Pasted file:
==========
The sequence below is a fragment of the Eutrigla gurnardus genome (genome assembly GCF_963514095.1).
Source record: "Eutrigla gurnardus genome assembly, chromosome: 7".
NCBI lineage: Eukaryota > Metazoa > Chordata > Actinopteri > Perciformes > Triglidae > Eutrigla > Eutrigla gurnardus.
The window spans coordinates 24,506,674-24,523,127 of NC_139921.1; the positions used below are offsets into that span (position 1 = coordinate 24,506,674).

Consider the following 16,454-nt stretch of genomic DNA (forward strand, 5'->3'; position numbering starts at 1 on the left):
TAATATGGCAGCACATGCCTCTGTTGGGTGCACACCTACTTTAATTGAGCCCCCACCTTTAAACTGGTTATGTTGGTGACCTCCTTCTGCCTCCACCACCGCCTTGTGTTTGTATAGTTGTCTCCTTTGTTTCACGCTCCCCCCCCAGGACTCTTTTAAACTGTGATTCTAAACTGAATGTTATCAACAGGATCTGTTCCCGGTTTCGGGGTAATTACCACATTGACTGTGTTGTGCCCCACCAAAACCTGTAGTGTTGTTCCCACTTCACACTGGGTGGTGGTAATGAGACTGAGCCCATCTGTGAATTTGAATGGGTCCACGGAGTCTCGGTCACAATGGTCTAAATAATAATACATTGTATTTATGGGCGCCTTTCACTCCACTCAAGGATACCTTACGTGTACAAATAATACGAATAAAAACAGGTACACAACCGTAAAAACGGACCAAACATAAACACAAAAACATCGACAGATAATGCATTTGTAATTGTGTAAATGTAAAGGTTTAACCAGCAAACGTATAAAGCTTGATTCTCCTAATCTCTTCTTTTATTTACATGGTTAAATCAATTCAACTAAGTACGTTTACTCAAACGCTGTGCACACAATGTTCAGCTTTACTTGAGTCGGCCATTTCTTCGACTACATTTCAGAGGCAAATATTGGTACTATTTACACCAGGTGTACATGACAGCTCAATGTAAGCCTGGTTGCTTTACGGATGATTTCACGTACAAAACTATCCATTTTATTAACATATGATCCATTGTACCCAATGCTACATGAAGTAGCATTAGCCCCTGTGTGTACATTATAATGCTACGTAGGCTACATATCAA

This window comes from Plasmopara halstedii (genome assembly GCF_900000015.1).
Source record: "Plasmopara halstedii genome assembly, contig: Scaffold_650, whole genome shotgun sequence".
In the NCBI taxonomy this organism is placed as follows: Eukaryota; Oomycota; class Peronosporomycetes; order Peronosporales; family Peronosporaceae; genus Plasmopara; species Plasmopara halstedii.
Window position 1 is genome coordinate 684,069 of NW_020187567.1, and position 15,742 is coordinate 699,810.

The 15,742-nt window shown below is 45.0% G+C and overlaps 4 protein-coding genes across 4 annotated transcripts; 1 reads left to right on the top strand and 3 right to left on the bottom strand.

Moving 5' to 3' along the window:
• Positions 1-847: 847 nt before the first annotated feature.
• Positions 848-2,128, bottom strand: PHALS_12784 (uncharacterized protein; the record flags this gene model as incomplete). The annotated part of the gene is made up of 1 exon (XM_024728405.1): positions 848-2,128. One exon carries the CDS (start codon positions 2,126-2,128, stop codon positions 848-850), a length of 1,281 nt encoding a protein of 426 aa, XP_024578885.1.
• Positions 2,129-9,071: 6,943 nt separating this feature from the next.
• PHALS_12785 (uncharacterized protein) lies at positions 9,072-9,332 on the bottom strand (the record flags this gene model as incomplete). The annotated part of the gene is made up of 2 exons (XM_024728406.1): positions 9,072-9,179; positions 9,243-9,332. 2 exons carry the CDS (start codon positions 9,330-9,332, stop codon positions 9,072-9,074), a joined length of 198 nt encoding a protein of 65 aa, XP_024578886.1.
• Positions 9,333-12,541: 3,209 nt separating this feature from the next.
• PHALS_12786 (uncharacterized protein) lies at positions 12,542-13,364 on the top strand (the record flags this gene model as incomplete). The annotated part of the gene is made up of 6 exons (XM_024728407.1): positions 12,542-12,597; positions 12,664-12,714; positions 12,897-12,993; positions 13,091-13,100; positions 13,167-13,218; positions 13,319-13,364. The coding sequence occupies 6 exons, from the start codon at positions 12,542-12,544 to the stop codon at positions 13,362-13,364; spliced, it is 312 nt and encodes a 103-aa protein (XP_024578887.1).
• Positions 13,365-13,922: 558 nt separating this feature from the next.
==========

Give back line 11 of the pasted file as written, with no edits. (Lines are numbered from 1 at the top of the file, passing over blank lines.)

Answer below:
The 15,742-nt window shown below is 45.0% G+C and overlaps 4 protein-coding genes across 4 annotated transcripts; 1 reads left to right on the top strand and 3 right to left on the bottom strand.